The final metal level may also allow more freedom to make the leads 213 wider since the lead density (i.e. the number of leads per unit area) is generally less in the final level.
The reduction of resistance 213A and capacitance 213B of input lead 213, achieved by use of the most suitable metal level as described above, when combined with the reduction of the input capacitance of the static discharge protection circuits 15A and 15B and of the internal circuit 14 (the capacitance of these parts having decreased over time as their dimensions and area have decreased) allows removal of the prior art input buffer 12 (FIG. 1) and allows the internal circuit 14 to be driven directly by the external source of the input signal i.e. by an output driver on another chip.
The input resistor 216 is added in series between input pad 11 and the lead 213 to prevent power spikes in the input signal at input pad 11 from reaching the internal circuit 14. The input resistor 216 also serves to activate the static discharge circuit thereby protecting components on the chip and reducing the tendency to latch-up. In addition, the input resistor 216 provides component protection during metal deposition when large excess charges originating in the deposition process would otherwise destroy pn junctions. The input resistor 216 is shown located adjacent to an input bond pad 11; however, the input resistor 216 may be located elsewhere between the input pad 11 and the internal circuit 14.
FIG. 3 shows an input resistor 216 in which polysilicon is optionally used to prevent aluminum from spiking through the diffused resistor to substrate junction 217. The resistor 216 is in this case a diffused resistor in the semiconductor substrate 17. Portions of a polysilicon layer 220 protect the substrate silicon within the contact areas 11C and 213C. An insulating layer 221 such as thermally grown silicon dioxide overlays the polysilicon and has via openings at 11V and 213V. A first metal level 222, typically formed using an alloy of aluminum, contacts the polysilicon 220 within the vias 11V and 213V. An insulating layer 223, such as CVD silicon dioxide, overlays first metal level 222. Vias 11VA and 213VA expose portions of the first metal level 222. Second metal level 224 contacts the first metal level 222 in the vias 11VA and 213VA. In this example the input lead 213 and-the bond pad 11 are in the second metal level 224.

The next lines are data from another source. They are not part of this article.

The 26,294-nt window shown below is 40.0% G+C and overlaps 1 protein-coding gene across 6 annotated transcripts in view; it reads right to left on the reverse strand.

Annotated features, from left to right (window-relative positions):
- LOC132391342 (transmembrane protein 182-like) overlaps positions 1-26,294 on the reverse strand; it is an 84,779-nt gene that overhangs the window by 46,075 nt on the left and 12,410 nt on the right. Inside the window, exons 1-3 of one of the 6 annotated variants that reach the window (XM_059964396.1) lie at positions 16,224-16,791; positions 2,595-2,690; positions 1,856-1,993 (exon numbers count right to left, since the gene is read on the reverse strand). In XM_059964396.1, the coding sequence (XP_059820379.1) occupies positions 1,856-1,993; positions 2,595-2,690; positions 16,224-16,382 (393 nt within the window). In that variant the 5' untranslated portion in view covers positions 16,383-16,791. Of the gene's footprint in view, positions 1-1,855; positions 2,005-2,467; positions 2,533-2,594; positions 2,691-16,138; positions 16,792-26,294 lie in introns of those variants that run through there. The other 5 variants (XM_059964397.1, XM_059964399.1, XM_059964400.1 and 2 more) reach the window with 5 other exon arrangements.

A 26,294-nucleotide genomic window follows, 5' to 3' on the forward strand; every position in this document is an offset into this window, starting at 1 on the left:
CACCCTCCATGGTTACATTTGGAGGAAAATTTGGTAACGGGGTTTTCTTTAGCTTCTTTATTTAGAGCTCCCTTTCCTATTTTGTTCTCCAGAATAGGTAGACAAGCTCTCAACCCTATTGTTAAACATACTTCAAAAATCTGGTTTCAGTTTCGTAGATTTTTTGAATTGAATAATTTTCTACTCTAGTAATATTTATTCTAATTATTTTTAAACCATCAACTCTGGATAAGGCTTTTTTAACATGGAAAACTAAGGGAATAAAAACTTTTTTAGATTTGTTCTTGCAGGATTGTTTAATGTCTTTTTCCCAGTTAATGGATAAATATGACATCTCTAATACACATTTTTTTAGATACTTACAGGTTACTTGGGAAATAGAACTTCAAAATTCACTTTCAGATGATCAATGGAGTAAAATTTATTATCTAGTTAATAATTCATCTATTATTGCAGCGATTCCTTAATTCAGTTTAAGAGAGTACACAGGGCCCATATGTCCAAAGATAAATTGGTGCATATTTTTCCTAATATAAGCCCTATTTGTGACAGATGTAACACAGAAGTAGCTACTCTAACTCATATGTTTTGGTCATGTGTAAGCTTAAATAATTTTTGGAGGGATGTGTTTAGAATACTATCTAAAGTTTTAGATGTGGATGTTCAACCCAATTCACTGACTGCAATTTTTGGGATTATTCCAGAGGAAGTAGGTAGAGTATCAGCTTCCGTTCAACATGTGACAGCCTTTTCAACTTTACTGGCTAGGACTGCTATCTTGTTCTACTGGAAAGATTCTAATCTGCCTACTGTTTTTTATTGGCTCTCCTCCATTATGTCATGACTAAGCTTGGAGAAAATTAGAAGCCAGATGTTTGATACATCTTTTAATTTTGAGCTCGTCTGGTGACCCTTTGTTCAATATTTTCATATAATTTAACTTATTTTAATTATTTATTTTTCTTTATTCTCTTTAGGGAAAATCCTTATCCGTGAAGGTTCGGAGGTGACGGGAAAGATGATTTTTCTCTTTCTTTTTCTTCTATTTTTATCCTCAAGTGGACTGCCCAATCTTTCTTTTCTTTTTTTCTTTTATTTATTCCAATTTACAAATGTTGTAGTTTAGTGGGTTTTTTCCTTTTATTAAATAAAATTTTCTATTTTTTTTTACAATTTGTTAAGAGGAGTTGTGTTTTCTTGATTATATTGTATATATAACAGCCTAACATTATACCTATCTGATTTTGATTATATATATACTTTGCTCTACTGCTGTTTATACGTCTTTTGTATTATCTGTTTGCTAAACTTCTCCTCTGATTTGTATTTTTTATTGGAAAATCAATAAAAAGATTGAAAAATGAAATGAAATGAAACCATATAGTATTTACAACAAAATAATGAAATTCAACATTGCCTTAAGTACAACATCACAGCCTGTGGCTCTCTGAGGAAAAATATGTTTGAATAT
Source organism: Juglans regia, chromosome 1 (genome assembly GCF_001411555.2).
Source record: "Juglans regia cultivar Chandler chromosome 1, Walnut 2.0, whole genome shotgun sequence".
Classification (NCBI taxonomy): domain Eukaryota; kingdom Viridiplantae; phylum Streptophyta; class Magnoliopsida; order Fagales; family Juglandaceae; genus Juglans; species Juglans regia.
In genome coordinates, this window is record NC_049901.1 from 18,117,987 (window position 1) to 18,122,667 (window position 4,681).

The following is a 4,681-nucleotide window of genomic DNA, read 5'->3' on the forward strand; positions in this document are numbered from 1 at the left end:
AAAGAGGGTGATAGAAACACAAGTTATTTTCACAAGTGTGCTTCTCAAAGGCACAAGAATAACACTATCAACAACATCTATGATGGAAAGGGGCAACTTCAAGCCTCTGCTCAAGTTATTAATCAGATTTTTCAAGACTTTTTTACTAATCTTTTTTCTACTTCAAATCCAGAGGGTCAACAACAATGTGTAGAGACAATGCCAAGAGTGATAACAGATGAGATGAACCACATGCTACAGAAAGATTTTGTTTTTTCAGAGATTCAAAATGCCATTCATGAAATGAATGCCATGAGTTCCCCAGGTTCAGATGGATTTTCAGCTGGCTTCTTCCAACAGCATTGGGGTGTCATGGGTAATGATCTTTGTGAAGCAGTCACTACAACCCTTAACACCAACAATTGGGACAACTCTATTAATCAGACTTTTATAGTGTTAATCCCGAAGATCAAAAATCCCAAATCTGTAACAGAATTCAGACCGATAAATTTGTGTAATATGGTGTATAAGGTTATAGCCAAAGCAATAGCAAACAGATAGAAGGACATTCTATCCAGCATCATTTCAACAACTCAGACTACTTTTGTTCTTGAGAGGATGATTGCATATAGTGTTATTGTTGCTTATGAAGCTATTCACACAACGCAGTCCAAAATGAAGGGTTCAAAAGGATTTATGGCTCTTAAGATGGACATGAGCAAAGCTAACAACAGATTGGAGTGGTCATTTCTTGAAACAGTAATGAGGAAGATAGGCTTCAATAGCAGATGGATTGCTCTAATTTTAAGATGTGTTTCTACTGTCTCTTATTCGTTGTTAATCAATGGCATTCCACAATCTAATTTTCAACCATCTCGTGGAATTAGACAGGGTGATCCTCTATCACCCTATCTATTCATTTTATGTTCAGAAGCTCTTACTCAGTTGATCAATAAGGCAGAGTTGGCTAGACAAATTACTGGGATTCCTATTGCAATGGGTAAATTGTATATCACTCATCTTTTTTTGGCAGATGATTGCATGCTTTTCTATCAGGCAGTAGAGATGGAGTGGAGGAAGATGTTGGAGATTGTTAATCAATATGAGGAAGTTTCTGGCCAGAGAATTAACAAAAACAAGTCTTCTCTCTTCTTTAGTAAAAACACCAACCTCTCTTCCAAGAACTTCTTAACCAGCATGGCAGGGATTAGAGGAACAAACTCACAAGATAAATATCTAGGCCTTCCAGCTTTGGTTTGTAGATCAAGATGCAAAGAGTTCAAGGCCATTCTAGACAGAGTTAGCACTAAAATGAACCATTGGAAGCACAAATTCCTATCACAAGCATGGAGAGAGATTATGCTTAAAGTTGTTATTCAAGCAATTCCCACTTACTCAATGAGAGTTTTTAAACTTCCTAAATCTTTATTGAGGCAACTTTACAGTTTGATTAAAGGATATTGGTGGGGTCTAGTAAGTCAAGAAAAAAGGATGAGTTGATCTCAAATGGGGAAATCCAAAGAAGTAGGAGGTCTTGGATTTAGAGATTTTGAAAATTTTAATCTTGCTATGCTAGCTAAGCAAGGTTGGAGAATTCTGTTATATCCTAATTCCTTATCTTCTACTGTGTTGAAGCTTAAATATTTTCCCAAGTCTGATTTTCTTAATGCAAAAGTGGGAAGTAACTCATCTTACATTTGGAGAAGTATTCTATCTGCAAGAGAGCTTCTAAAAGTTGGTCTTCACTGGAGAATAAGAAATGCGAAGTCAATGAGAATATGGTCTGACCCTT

The diffused resistor with optional polysilicon protection as just described is implemented in a typical case with the following values. The input resistor value is typically about 200 ohms, the sheet resistance being typically between 5 and 70 ohms per square. The resistor value is determined by matching the dynamic impedance of the integrated circuit to the characteristic impedance of the package and the lines leading up to package. The diffused resistor 216 may be either N or P type and the resistor dopant may be introduced by any suitable means. The polysilicon 220 is typically 1000 to 2000 angstroms thick. The first metal 222 is typically aluminum or an aluminum alloy such as aluminum-silicon-copper and is typically 6000 angstroms thick with sheet resistance of 50 to 100 milliohms. The second metal 224 is typically aluminum or an aluminum alloy such as aluminum-silicon-copper and is typically 10,000 Angstroms thick with sheet resistance of 25 to 50 milliohms. The lead width 213D in FIG. 2B is typically about 10 microns.
The input resistor can be a diffused resistor in the semiconductor substrate or it can be a thin film resistor made of polysilicon or of any other suitable material. The metal levels can be of aluminum or of any other suitable metal or alloy or of any other suitable conductive material such as a metal silicide.
The embodiments of the invention described herein are illustrative and the claims are intended to encompass variations obvious to those of ordinary skill in the art.